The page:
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Rocket Report: NASA suspends SLS work, Astra suffers a setback, Ars Technica

Rocket Report: NASA suspends SLS work, Astra suffers a setback, Ars Technica
    

      Finding a way to orbit –

             

“The area is still hazardous and should be avoided.”

      

      

As always, we

Virgin Orbit assessing plans amid pandemic . The Long Beach, California-based company is reassessing the schedule for the first orbital-flight demonstration of its LauncherOne vehicle, which had been scheduled for April. “We’re mindful that COVID – is putting added burdens and stresses on our teams and leaders, so we are assessing things daily and keeping momentum up as best we can while doing everything we can to protect the health of our people, “Virgin Orbit spokesman Kendall Russell told SpaceNews

Firefly targets summer launch, expands vision . Like almost every other company in the world, Firefly has been grappling with the COVID – 27 pandemic in recent weeks. However, founder Tom Markusic told Ars That Firefly is on track to launch the Alpha rocket for the first time this summer. He anticipates shipping flight hardware to Vandenberg Air Force Base in June, when the vehicle will be assembled, rolled out for tests, and ultimately given a launch attempt.

(Eyes on the Moon) … Markusic also revealed that the company recently submitted a bid for the Commercial Lunar Payload Services program’s fourth task order, C, to deliver scientific instruments to one of the lunar poles. To fulfill the NASA program’s goals, Firefly is partnering with other aerospace ventures to build the Genesis lunar lander and an orbital transfer vehicle. Awards may be made some time in April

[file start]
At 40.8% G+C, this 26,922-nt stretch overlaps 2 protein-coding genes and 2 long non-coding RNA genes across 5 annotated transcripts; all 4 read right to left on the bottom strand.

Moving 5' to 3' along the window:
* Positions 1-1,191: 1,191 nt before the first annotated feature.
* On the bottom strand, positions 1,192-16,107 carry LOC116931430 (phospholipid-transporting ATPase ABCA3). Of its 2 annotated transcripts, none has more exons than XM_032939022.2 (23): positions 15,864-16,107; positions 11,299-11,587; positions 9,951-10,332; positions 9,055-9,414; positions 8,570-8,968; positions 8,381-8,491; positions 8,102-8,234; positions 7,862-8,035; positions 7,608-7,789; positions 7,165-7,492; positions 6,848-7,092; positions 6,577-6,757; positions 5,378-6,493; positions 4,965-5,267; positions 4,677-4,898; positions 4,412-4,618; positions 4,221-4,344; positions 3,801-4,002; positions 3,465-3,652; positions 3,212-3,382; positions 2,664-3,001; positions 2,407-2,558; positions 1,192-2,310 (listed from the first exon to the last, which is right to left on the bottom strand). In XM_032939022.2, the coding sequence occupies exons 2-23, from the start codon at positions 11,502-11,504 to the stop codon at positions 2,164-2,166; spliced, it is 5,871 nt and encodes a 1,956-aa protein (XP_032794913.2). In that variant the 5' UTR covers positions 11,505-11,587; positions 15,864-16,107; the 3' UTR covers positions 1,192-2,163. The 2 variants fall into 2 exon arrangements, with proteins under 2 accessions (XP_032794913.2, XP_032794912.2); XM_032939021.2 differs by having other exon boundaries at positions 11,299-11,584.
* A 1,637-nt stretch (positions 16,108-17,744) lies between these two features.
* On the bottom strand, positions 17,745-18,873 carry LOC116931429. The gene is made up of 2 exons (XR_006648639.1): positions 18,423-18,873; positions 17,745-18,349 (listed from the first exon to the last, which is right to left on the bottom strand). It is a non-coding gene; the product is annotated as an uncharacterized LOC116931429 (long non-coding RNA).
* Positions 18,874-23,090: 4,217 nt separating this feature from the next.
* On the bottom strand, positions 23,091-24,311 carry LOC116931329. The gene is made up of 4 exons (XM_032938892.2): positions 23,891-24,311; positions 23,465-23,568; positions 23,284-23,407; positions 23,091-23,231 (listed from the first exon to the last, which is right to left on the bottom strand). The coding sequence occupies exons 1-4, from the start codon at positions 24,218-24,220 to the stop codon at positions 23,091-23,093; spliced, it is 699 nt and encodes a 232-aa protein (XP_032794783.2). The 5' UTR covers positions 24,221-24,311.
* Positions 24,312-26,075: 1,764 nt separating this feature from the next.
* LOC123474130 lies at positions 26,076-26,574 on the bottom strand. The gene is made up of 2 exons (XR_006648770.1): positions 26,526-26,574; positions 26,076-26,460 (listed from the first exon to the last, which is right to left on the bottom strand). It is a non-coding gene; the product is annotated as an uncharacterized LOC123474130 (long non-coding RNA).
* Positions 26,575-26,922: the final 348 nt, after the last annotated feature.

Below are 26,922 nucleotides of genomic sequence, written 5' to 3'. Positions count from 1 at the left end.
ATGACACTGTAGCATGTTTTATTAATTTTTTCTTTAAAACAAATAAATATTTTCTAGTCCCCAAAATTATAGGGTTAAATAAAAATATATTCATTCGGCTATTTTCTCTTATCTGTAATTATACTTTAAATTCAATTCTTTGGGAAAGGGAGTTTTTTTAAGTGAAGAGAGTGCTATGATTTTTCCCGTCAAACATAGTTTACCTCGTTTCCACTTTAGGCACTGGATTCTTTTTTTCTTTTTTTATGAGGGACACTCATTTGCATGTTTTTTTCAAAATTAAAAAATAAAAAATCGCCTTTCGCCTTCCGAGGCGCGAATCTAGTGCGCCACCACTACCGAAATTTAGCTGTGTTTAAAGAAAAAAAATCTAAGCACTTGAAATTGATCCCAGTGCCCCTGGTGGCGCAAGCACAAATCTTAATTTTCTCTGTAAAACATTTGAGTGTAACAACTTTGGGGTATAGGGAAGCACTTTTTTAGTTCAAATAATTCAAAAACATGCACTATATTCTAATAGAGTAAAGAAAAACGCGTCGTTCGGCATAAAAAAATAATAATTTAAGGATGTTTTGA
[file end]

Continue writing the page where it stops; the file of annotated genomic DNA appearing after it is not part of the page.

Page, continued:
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Astra suffers a setback . The small-launch-vehicle startup has postponed its next launch attempt after the rocket was damaged in what local officials say was an “anomaly” during a prelaunch test, SpaceNews reports

(No new launch date set) … Local radio station KMXT reported that there was a problem at the launch site on Kodiak Island that prompted an emergency response. No injuries were reported, but the area was cordoned off. “The area is still hazardous and should be avoided. There will be personnel on site overnight to monitor,” Mark Lester, chief executive of Alaska Aerospace, which operates the spaceport, told KMXT. (submitted by trimeta, ABaMD, Unrulycow, Ken the Bin, and JohnCarter )

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